Judge picks ex-chief from New York to monitor Arpaio

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By Mike Gertzman By Mike Gertzman

PHOENIX (AP) -- A federal judge who concluded an Arizona sheriff's office engaged in systematic racial profiling has appointed a former New York police chief to monitor the agency's operations to ensure it isn't making unconstitutional arrests.
Robert S. Warshaw, who once served as police chief of Rochester, N.Y, and went on to work as a court-appointed monitor in other cases, was picked by U.S. District Judge Murray Snow to monitor efforts by the Maricopa County Sheriff's Office to carry out court-ordered changes. Warshaw's selection was revealed in a court order Friday.
Warshaw, who also served as an associate director of the Office of National Drug Control Policy during the Clinton administration, had been recommended by the attorneys who won the lawsuit alleging profiling by Sheriff Joe Arpaio's office. He had served as a court-appointed monitor for police departments in Oakland, Calif., and Detroit.
"We are really happy that the monitor is now in place, because there is a long road in bringing MSCO in compliance," said Cecillia Wang, a lawyer who pressed the profiling case on behalf of a group of Latinos.
Arpaio's office didn't immediately respond to a request for comment Friday morning. The sheriff scheduled a news conference Friday afternoon.
Snow ruled in late May that Arpaio's office systematically singled out Latinos in its trademark immigration patrols, marking the first finding by a court that the agency has racially profiled people. Snow also ruled that Arpaio's deputies unreasonably prolonged the detentions of people who were pulled over.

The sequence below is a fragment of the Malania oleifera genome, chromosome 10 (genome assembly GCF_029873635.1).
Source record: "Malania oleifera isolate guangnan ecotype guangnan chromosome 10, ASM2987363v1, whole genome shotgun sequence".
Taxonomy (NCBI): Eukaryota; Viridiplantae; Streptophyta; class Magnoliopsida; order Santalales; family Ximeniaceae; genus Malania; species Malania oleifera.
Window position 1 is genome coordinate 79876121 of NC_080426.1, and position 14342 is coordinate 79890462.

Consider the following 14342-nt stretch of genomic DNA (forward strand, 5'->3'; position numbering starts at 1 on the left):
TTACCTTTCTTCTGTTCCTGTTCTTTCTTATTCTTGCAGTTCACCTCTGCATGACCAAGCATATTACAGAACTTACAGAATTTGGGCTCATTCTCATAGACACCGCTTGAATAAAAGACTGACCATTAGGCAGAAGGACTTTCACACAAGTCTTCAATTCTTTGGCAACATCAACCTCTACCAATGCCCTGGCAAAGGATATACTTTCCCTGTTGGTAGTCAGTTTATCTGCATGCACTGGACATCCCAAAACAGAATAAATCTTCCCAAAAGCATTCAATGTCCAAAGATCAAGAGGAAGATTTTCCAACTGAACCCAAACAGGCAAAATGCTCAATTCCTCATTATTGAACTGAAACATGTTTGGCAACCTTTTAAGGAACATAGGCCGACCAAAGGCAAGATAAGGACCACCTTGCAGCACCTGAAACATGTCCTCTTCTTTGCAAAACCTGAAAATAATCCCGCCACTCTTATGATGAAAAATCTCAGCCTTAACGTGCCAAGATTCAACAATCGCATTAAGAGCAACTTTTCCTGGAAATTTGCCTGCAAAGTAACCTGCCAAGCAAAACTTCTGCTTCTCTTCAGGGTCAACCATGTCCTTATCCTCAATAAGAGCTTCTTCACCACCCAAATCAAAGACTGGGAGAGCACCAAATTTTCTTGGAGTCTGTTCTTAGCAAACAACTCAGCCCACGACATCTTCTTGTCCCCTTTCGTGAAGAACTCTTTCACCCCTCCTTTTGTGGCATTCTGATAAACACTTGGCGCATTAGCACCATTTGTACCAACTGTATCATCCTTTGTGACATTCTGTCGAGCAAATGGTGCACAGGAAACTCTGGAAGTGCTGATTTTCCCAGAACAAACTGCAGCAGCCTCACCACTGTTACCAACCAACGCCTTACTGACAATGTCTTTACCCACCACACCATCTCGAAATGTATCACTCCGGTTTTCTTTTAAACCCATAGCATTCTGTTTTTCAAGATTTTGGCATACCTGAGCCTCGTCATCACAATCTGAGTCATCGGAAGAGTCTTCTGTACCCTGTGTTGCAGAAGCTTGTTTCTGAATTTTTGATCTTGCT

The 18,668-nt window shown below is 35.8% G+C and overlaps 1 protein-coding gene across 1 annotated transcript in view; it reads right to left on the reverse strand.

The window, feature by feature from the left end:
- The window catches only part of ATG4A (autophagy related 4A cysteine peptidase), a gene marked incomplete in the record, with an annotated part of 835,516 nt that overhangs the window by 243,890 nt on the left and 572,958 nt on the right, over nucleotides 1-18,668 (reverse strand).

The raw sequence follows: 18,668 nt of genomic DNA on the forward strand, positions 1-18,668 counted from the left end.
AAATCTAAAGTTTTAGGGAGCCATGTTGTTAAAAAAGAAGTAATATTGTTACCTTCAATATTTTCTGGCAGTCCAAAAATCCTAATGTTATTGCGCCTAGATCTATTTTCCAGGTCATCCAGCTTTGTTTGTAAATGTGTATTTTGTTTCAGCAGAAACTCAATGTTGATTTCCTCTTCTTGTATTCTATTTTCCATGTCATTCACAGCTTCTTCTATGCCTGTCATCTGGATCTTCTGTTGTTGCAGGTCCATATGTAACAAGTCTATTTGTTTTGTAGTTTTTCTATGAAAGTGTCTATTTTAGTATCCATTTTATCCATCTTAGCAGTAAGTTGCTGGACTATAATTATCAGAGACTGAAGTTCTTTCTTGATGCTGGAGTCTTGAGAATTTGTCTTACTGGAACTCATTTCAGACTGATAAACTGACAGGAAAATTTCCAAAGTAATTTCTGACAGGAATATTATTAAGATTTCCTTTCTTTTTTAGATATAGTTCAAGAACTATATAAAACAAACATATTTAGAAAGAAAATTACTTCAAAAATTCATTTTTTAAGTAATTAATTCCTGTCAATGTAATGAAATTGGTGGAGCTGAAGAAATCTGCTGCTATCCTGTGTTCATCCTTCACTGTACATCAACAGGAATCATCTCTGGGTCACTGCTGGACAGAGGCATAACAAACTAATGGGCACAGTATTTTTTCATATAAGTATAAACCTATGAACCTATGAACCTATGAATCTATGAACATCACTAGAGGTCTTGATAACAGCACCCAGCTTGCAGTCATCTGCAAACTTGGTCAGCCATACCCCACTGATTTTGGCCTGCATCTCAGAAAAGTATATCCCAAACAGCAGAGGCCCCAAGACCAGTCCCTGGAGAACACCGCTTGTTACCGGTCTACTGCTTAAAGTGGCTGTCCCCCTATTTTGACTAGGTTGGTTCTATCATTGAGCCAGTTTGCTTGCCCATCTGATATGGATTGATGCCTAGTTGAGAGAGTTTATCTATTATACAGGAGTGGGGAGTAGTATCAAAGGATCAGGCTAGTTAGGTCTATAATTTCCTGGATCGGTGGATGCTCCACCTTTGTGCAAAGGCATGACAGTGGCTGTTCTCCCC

Arpaio's office has appealed the racial profiling finding and the subsequent ruling that ordered the appointment of a monitor. The sheriff has argued that if every one of his policy decisions would have to be cleared through a monitor, it would nullify his authority.
In addition to appointing a monitor, the judge is requiring the sheriff's office to install video cameras in hundreds of the agency's patrol vehicles, carry out additional training to ensure officers aren't making unconstitutional arrests, and set up a seven-person team of sheriff's employees to help carry out the judge's order.
The sheriff's office has estimated the costs of complying with the court's changes at $21 million over the next year and a half.
The compliance cost will be picked up by county taxpayers, but Arpaio is demanding that federal authorities pick up the tab, arguing that federal immigration authorities had provided faulty training on immigration law to some of his officers.
The U.S. Justice Department filed a similar lawsuit last year that also alleges racial profiling by Arpaio's office. Its suit, however, claims broader civil rights violations, such as allegations that Arpaio's agency retaliates against its critics and punishes Latino jail inmates with limited English skills for speaking Spanish. Arpaio denies the claims.